Contrast this to BMJ’s patient peer-review initiative, which was arrived at after a long period considering a set of problems around the quality, safety, value, and sustainability of health systems. Putting patients at the center like this is reminiscent of the shift Mayo Clinic and others have used to address these problems, as well. Such changes increase the power of patients in the system (peer review, medical care), and diminish the power of the authorities in exchange.
Giridharadas’ book outlines how elites spend time at Davos and Aspen under the pretense of doing good while they sit atop vast fortunes they shelter from taxation through various charity-based dodges. This makes them feel good, but they never consider doing less harm to begin with — paying their fair share of taxes, having lower salaries, expanding economic opportunity for others, ensuring environmental quality for generations, funding infrastructure and education sufficiently, and more. Instead, they — through action or inaction — hoard power and wealth, wreck democracies, degrade the environment, and gut public education, and then give a few billion here and there to assuage their guilt. Even Jeff Bezos’ recent move to raise wages for low-paid workers to $15/hour is small recompense for most. Donations and wages barely above the poverty level are akin to bandaids for bullet holes at this point.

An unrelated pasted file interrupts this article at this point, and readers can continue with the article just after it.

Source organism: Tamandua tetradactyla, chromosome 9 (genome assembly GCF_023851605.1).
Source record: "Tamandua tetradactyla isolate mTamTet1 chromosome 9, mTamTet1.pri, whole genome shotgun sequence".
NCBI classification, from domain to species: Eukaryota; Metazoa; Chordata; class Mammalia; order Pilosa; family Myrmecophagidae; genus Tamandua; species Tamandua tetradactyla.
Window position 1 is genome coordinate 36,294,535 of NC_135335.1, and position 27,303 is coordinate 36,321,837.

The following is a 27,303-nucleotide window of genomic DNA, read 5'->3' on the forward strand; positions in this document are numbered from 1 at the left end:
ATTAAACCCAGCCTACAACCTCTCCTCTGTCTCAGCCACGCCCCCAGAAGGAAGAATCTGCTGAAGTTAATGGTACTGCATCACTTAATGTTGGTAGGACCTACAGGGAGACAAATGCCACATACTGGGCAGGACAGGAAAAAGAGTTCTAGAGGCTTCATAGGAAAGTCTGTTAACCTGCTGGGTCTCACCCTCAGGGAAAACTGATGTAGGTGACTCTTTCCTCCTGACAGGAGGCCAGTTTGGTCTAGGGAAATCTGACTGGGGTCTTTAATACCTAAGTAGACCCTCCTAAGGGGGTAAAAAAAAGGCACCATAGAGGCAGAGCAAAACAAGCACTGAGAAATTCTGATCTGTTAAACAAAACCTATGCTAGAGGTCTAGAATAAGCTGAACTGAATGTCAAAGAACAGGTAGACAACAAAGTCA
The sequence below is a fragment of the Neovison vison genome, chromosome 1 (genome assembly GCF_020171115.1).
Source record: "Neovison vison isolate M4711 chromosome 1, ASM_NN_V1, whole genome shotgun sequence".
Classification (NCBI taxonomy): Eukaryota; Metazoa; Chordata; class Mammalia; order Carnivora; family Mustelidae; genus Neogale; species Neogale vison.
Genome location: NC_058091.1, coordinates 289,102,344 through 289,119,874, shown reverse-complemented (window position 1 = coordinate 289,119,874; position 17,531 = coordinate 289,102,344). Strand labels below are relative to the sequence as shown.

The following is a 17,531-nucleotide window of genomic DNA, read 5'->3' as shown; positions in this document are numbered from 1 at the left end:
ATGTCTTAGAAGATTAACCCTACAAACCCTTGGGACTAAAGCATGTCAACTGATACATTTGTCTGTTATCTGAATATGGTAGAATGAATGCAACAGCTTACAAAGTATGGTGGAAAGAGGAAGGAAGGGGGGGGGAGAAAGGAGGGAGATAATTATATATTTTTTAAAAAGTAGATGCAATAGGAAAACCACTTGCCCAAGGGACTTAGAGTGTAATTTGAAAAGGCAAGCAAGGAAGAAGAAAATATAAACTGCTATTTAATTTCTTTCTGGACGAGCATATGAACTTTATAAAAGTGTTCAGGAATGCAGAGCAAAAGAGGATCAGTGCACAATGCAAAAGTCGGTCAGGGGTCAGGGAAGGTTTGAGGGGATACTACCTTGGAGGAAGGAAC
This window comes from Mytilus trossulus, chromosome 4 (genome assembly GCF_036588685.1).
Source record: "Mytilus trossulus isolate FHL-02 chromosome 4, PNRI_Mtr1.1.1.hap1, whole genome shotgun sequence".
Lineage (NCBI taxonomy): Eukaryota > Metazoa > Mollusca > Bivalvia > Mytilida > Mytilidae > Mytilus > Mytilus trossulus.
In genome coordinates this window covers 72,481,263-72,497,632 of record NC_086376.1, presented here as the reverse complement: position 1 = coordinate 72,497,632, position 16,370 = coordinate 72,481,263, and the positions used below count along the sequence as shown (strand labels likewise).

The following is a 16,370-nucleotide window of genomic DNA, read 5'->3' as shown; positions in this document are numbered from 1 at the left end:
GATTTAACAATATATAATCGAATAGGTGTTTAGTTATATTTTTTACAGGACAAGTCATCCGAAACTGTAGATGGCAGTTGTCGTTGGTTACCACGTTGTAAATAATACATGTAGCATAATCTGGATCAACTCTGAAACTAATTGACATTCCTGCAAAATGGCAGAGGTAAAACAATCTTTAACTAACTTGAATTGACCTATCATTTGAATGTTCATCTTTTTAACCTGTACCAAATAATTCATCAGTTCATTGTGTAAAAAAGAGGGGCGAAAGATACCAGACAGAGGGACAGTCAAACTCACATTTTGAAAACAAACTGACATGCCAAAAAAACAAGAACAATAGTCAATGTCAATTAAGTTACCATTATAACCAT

It’s odd to say, but it may be in this era that if you are part of the solution, you are part of the problem.